In another embodiment, the invention comprises a method of detecting a ribozyme that produces a detectable phenotype in a mammal, comprising generating transgenic or chimeric non-human mammals that express nucleic acids that encode hairpin ribozymes that recognize a selected target nucleic acid; screening transgenic mammals for a selected phenotype; and isolating and characterizing the ribozyme-encoding nucleic acids from the cells of the transgenic or chimeric animal. Preferably, the phenotype is a neurological disorder, such as Alzheimer's disease (Games et al. (1995) Nature 373:523; Moran et al. (1995) PNAS USA 92:5341).
In a separate embodiment, the invention comprises a target-specific ribozyme gene library, generated by collecting ribozymes that bind to and cleave a specific target sequence.
In another embodiment, the invention comprises a differential cell ribozyme gene library, composed of ribozymes that bind to a first cell line but not to a second cell line.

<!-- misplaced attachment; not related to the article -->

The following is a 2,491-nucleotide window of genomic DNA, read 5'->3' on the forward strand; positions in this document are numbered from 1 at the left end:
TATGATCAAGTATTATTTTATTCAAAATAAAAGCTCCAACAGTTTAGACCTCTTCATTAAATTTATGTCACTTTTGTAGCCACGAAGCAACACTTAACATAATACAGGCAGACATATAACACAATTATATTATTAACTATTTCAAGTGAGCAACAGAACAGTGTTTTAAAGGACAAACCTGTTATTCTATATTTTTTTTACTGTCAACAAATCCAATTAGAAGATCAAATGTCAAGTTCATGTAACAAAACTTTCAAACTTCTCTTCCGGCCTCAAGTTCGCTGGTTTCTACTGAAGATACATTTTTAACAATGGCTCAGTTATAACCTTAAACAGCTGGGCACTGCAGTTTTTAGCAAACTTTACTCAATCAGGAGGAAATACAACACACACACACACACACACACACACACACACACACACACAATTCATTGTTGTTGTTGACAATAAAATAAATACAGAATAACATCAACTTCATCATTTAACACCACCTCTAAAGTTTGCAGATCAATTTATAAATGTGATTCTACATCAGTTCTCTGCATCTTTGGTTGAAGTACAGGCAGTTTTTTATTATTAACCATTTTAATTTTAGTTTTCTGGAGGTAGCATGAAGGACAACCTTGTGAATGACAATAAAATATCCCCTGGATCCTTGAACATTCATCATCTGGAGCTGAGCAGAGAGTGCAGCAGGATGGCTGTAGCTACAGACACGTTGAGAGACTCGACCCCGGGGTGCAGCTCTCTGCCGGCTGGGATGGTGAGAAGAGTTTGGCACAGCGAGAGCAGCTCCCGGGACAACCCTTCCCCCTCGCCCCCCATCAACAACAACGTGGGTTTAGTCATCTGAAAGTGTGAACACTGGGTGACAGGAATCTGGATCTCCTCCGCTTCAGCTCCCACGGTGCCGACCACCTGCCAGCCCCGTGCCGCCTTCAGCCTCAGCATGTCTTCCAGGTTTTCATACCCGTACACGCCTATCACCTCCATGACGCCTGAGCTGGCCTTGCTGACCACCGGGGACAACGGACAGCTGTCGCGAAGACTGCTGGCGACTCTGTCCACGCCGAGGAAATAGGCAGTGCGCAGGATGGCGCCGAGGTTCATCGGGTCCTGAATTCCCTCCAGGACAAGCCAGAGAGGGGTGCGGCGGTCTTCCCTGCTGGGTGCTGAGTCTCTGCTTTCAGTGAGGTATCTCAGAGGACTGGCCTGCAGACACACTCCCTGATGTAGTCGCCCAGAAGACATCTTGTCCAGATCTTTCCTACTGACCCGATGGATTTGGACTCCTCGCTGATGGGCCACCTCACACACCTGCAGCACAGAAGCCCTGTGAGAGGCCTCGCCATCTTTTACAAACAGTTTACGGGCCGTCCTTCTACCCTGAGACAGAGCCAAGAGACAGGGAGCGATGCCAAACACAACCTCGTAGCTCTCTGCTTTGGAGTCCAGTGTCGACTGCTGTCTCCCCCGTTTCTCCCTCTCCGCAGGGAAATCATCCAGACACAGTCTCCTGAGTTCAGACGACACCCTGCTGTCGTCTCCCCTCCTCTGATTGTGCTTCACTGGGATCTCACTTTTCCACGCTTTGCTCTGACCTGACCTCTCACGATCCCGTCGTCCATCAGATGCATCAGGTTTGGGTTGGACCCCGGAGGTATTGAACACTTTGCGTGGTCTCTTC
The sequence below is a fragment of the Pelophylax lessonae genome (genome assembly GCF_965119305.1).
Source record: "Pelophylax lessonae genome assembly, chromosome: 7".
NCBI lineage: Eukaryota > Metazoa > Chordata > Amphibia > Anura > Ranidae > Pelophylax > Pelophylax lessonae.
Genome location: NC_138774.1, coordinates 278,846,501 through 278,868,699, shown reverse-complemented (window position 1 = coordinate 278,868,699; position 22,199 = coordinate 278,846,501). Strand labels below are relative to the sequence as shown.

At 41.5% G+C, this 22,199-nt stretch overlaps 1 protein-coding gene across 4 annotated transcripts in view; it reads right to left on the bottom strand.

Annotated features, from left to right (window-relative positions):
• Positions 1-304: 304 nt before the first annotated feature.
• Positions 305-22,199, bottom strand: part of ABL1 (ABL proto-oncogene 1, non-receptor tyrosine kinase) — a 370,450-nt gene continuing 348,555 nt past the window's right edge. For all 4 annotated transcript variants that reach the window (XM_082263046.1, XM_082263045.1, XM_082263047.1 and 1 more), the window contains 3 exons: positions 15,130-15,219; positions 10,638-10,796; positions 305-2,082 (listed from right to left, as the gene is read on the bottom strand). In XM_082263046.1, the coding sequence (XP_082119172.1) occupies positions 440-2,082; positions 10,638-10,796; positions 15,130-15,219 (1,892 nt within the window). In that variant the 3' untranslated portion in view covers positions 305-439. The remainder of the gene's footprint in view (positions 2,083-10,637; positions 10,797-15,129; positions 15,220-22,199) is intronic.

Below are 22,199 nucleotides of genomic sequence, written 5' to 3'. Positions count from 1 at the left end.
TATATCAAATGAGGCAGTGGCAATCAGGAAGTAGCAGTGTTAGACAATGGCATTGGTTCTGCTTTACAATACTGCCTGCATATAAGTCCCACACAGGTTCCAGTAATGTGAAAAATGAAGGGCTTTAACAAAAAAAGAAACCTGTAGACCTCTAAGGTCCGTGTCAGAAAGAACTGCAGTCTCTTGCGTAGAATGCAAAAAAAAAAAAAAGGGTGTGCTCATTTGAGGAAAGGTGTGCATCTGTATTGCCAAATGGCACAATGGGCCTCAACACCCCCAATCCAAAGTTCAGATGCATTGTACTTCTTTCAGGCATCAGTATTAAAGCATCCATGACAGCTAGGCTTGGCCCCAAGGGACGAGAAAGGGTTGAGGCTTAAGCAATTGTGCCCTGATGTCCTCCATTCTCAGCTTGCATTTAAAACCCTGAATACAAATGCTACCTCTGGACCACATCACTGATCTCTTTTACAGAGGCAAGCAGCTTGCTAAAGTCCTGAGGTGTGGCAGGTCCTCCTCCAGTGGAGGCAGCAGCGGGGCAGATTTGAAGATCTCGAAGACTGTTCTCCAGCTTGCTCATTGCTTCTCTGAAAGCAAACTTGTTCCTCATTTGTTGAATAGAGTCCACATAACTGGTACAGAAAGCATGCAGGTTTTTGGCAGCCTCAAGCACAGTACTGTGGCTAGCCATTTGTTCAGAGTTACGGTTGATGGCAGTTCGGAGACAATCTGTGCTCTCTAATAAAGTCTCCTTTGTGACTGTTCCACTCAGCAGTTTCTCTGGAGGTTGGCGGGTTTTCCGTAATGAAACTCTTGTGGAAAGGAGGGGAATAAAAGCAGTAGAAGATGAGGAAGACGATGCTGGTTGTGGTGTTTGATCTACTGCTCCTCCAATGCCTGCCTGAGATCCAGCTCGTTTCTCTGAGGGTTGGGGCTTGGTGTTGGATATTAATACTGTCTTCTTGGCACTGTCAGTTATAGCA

In yet another embodiment, the invention comprises a kit which includes a hairpin ribozyme library having a randomized recognition sequence, packaged in a vector which is suitable for high level expression in a wide variety of cells. The preferred vector is an adenoviral associated vector, and the ribozyme gene is preferably operably linked to a pol III promoter. The kit further comprises reagents and detailed instruction for use in the above methods of the invention.
FIG. 1: The Hairpin Ribozyme